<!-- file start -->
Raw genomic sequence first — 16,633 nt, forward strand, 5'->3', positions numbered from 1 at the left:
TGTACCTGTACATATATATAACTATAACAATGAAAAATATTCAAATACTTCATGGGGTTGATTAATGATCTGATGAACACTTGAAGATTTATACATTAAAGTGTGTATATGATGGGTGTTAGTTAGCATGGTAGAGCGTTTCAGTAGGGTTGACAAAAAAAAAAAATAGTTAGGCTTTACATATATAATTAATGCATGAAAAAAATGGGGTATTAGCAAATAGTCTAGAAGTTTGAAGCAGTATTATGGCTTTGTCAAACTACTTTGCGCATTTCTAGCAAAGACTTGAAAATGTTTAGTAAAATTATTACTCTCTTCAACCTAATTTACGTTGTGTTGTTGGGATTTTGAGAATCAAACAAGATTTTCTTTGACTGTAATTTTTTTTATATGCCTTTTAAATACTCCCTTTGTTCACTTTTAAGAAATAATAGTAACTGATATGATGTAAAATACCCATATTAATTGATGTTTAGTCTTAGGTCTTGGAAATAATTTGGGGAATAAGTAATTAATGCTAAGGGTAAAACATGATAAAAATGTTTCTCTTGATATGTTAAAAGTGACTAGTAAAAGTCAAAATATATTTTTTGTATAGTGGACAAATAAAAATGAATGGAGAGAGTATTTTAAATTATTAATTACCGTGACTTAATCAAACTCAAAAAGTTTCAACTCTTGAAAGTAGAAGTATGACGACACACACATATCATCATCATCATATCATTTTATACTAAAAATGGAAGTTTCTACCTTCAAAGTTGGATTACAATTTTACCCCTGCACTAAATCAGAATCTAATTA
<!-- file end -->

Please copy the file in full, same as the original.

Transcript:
Raw genomic sequence first — 16,633 nt, forward strand, 5'->3', positions numbered from 1 at the left:
TGTACCTGTACATATATATAACTATAACAATGAAAAATATTCAAATACTTCATGGGGTTGATTAATGATCTGATGAACACTTGAAGATTTATACATTAAAGTGTGTATATGATGGGTGTTAGTTAGCATGGTAGAGCGTTTCAGTAGGGTTGACAAAAAAAAAAAATAGTTAGGCTTTACATATATAATTAATGCATGAAAAAAATGGGGTATTAGCAAATAGTCTAGAAGTTTGAAGCAGTATTATGGCTTTGTCAAACTACTTTGCGCATTTCTAGCAAAGACTTGAAAATGTTTAGTAAAATTATTACTCTCTTCAACCTAATTTACGTTGTGTTGTTGGGATTTTGAGAATCAAACAAGATTTTCTTTGACTGTAATTTTTTTTATATGCCTTTTAAATACTCCCTTTGTTCACTTTTAAGAAATAATAGTAACTGATATGATGTAAAATACCCATATTAATTGATGTTTAGTCTTAGGTCTTGGAAATAATTTGGGGAATAAGTAATTAATGCTAAGGGTAAAACATGATAAAAATGTTTCTCTTGATATGTTAAAAGTGACTAGTAAAAGTCAAAATATATTTTTTGTATAGTGGACAAATAAAAATGAATGGAGAGAGTATTTTAAATTATTAATTACCGTGACTTAATCAAACTCAAAAAGTTTCAACTCTTGAAAGTAGAAGTATGACGACACACACATATCATCATCATCATATCATTTTATACTAAAAATGGAAGTTTCTACCTTCAAAGTTGGATTACAATTTTACCCCTGCACTAAATCAGAATCTAATTA